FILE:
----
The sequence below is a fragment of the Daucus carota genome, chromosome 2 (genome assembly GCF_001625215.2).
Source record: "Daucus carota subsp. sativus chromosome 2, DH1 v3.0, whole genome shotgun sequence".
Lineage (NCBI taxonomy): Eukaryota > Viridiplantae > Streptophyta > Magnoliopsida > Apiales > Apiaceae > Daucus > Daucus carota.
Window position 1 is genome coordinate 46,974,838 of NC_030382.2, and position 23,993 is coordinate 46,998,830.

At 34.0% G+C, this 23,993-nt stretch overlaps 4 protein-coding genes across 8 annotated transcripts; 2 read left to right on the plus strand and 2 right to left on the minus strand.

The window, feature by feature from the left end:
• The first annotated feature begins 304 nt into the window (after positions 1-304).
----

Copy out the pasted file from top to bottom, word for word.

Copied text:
The sequence below is a fragment of the Daucus carota genome, chromosome 2 (genome assembly GCF_001625215.2).
Source record: "Daucus carota subsp. sativus chromosome 2, DH1 v3.0, whole genome shotgun sequence".
Lineage (NCBI taxonomy): Eukaryota > Viridiplantae > Streptophyta > Magnoliopsida > Apiales > Apiaceae > Daucus > Daucus carota.
Window position 1 is genome coordinate 46,974,838 of NC_030382.2, and position 23,993 is coordinate 46,998,830.

At 34.0% G+C, this 23,993-nt stretch overlaps 4 protein-coding genes across 8 annotated transcripts; 2 read left to right on the plus strand and 2 right to left on the minus strand.

The window, feature by feature from the left end:
• The first annotated feature begins 304 nt into the window (after positions 1-304).